In a resilient, competitive market, you need the full land data picture to pinpoint joint ventures, find new opportunities and know your competition.
The last few years in the oil and gas industry have been full of uncertainty and belt-tightening, as sustained low prices led to strategies for reducing capex and opex including consolidations and large-scale, global reductions in workforce. There is good news, though. The outlook for the near future is mostly positive, as our experts expect to see the prices continue their recovery.
That prediction bodes well for landmen who are on the front line of the industry. Whether as a company man or an independent contractor, a landman must meet certain criteria to stay in the game. Accuracy is essential. Speed is vital. Delivering value is critical.
As the industry recovers, the best in the business will be able to collect and analyze land lease data to make better, more informed decisions faster than their competition.
Assignments – The Missing Piece of the Lease Data Puzzle
Today’s landman needs to make it a top priority to know every bit of the latest information such as:
- Who owns the leases and mineral rights?
- Which land brokers are buying and selling in an area of interest?
- What leases are coming up for assignments and/or bids?
Land and lease data are complicated, much like a big jigsaw puzzle with pieces scattered all over the place. Getting a fast, efficient, and most importantly, accurate picture of the leaseholders in an area of interest is challenging and just one mistake can be costly.
Figure 1: Lease report shows the chain of assignments on leases.
Certainly, technology has transformed how to access land and lease information and the speed at which it can be acquired. Now, rather than making the first step a visit to the county courthouse, you can sift through information on state websites, the Bureau of Land Management website or even purchase access to databases compiled by third parties.
However, even with all this information at their fingertips, most of these resources are missing a critical piece of the lease data jigsaw puzzle – assignment data.
Leases trade hands frequently, and in today’s competitive market, most oil and gas leases are assigned. Without assignment data, it is impossible to run a competitive analysis or know what the opportunities are in an area of interest. Missing an assignment can result in wasting time chasing down the wrong leaseholder.
But making more trips to the county courthouse and spending more hours searching through documents is not the answer to identifying assignments. Long lines, waiting for access to documents, and possible competitors watching every move slow down the process. Landmen who want to beat the competition know that clean, reliable data, including assignments, are necessary to accurately analyzing and establishing mineral ownership. Without assignment data, the analysis is simply not complete.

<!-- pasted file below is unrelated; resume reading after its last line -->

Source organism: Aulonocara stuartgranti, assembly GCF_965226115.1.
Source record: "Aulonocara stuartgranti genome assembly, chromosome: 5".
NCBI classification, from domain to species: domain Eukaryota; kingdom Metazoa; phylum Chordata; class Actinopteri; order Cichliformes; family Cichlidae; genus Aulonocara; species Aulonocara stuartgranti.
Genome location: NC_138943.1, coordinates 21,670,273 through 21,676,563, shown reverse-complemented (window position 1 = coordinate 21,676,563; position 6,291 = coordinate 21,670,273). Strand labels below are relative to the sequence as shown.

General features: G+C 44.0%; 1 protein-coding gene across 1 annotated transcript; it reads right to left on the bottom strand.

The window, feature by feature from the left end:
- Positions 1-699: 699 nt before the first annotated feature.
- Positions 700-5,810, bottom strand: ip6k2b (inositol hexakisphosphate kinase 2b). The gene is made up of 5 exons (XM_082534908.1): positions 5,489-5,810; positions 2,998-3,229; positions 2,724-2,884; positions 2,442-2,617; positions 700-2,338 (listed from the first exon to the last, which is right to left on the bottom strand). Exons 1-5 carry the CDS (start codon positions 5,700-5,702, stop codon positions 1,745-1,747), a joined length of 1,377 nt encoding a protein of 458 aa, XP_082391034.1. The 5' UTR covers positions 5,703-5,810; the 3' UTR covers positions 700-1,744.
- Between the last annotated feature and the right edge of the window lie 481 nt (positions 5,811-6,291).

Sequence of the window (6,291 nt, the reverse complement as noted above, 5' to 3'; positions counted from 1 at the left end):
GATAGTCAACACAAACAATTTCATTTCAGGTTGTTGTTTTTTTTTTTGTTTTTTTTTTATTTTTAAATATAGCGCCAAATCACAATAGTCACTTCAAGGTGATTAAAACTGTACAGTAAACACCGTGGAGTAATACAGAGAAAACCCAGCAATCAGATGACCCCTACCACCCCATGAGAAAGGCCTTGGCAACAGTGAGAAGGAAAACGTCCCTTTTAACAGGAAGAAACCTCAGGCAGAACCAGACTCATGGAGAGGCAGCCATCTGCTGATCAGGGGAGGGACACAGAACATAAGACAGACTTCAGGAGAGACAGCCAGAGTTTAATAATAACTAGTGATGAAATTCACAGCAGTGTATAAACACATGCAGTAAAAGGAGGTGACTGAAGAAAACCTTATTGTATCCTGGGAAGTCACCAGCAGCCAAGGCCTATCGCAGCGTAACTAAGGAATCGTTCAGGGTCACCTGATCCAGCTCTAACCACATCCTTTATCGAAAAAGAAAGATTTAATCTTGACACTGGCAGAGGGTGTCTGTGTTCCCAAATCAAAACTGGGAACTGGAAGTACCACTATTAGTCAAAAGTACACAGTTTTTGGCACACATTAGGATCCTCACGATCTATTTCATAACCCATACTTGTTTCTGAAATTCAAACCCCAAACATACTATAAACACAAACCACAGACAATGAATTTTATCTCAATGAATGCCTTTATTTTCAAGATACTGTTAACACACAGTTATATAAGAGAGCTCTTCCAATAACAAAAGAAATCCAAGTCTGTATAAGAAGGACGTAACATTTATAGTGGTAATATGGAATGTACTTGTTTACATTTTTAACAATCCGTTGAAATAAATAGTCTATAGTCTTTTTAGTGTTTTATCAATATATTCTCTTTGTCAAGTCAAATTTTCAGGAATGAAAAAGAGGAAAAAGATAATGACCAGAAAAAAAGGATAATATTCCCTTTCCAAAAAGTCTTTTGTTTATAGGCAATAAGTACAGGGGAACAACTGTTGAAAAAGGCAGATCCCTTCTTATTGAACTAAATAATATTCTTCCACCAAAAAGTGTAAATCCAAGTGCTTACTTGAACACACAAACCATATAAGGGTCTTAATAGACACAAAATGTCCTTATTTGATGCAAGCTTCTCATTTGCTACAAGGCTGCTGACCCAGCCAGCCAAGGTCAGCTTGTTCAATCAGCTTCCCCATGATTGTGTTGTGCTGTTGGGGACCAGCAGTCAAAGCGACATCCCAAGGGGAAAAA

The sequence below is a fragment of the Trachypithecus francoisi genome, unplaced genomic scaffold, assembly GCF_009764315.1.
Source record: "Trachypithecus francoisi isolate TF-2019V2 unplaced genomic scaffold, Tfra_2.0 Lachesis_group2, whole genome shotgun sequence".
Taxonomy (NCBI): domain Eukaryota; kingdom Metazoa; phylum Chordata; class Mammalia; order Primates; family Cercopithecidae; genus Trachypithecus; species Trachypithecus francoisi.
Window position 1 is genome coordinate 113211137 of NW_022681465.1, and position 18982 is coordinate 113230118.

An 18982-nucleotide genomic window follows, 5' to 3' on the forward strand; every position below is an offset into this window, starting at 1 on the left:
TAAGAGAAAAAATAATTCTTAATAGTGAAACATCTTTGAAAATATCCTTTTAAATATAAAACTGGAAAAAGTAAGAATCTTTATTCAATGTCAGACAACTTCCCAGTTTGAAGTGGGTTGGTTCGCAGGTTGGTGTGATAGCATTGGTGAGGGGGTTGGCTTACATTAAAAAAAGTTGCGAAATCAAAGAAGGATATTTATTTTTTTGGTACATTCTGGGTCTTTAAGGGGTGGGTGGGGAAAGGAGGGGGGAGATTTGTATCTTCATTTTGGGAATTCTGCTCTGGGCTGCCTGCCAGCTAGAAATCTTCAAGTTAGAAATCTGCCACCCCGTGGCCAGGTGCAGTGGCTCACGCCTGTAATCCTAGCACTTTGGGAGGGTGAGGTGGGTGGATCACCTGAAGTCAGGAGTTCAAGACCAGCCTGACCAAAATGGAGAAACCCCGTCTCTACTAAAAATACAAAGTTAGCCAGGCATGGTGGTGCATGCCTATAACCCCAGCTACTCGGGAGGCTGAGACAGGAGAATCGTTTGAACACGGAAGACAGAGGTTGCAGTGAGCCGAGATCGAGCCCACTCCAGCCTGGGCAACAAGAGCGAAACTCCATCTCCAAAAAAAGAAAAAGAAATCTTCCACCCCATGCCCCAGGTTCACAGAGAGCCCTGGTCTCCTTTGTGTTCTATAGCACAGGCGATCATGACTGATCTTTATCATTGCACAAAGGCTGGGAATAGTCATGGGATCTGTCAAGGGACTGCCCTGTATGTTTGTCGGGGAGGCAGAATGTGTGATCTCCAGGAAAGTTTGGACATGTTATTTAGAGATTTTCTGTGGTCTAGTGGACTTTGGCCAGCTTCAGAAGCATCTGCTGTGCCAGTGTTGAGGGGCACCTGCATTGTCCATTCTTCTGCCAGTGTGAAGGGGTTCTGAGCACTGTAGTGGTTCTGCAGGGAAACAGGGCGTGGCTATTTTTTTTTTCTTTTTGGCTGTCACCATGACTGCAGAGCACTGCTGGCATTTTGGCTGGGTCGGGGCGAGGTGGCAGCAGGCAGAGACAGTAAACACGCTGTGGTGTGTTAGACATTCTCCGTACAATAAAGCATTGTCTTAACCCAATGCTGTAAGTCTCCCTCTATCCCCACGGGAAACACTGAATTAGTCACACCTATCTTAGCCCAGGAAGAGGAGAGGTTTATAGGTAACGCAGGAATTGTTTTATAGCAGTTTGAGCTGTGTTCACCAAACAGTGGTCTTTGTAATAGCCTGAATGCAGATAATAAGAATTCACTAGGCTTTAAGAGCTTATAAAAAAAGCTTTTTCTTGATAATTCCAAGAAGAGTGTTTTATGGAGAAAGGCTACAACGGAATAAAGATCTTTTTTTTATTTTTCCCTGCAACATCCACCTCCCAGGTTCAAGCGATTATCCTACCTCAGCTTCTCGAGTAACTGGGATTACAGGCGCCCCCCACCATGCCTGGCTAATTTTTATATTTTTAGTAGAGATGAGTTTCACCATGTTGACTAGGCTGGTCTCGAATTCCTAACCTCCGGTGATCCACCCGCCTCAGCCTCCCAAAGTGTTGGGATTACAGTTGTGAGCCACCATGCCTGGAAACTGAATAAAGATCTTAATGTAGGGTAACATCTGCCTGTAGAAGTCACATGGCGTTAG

Take action- not time.
Even though assignment data is publicly available, collecting and compiling data from federal agencies, state land boards, and hundreds of county courthouses and providing users a quality checked and verified database takes the time-consuming legwork out of the assignment equation. A landman could go to the courthouse and spend days or weeks researching the same information that is instantly available in the database. With more than 700,000 assignment records in the database, getting names and addresses and tracking down leaseholders is exponentially easier.
Online tools make it easy for landmen to query which leases have been assigned, query based on a particular assignor or assignee, and determine the current leaseholder. They can create reports showing who is assigning to whom or create detailed reports showing the chain of assignments on leases. They also can easily identify companies with joint ventures by reviewing assigned leases to compare partial assignments and multiple leaseholders on the same lease.
Figure 2: View summary fee lease layers such as the top leaseholder or top ten leaseholders on a section or tract level.
Want to learn how IHS Markit data can make the courthouse the last stop instead of the first—or even a non-stop? Check out the details of our land and lease data offering or request a demo.
Stephen Trammel is Director, North America Well and Production at IHS Markit.
Posted 16 February 2017